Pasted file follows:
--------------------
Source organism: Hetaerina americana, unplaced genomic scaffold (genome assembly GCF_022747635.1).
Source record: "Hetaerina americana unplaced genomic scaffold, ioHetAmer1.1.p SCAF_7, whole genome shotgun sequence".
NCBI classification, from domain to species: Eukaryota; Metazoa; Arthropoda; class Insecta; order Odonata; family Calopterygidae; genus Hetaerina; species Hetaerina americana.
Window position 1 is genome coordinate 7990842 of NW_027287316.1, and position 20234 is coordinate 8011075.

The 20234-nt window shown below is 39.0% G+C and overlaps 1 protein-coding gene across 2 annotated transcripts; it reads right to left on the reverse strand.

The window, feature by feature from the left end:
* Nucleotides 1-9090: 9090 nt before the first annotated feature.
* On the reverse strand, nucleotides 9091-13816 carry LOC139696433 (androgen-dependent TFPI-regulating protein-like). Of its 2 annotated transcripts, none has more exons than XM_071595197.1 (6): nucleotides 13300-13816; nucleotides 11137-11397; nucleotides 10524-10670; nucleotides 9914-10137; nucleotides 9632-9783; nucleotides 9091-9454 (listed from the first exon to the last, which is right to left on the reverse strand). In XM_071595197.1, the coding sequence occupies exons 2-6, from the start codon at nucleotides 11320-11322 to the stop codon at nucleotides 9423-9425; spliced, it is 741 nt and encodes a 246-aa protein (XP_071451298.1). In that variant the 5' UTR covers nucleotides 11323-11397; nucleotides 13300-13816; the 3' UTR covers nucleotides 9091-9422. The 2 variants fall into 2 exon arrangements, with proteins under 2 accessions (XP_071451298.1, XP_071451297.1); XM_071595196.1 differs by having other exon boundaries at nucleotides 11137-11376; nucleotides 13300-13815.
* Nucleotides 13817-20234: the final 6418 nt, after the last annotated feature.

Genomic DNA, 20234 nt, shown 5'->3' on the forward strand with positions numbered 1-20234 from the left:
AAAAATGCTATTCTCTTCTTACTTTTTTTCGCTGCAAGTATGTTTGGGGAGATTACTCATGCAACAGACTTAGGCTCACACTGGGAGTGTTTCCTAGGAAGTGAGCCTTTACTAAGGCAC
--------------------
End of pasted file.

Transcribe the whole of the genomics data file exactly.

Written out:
Source organism: Hetaerina americana, unplaced genomic scaffold (genome assembly GCF_022747635.1).
Source record: "Hetaerina americana unplaced genomic scaffold, ioHetAmer1.1.p SCAF_7, whole genome shotgun sequence".
NCBI classification, from domain to species: Eukaryota; Metazoa; Arthropoda; class Insecta; order Odonata; family Calopterygidae; genus Hetaerina; species Hetaerina americana.
Window position 1 is genome coordinate 7990842 of NW_027287316.1, and position 20234 is coordinate 8011075.

The 20234-nt window shown below is 39.0% G+C and overlaps 1 protein-coding gene across 2 annotated transcripts; it reads right to left on the reverse strand.

The window, feature by feature from the left end:
* Nucleotides 1-9090: 9090 nt before the first annotated feature.
* On the reverse strand, nucleotides 9091-13816 carry LOC139696433 (androgen-dependent TFPI-regulating protein-like). Of its 2 annotated transcripts, none has more exons than XM_071595197.1 (6): nucleotides 13300-13816; nucleotides 11137-11397; nucleotides 10524-10670; nucleotides 9914-10137; nucleotides 9632-9783; nucleotides 9091-9454 (listed from the first exon to the last, which is right to left on the reverse strand). In XM_071595197.1, the coding sequence occupies exons 2-6, from the start codon at nucleotides 11320-11322 to the stop codon at nucleotides 9423-9425; spliced, it is 741 nt and encodes a 246-aa protein (XP_071451298.1). In that variant the 5' UTR covers nucleotides 11323-11397; nucleotides 13300-13816; the 3' UTR covers nucleotides 9091-9422. The 2 variants fall into 2 exon arrangements, with proteins under 2 accessions (XP_071451298.1, XP_071451297.1); XM_071595196.1 differs by having other exon boundaries at nucleotides 11137-11376; nucleotides 13300-13815.
* Nucleotides 13817-20234: the final 6418 nt, after the last annotated feature.

Genomic DNA, 20234 nt, shown 5'->3' on the forward strand with positions numbered 1-20234 from the left:
AAAAATGCTATTCTCTTCTTACTTTTTTTCGCTGCAAGTATGTTTGGGGAGATTACTCATGCAACAGACTTAGGCTCACACTGGGAGTGTTTCCTAGGAAGTGAGCCTTTACTAAGGCAC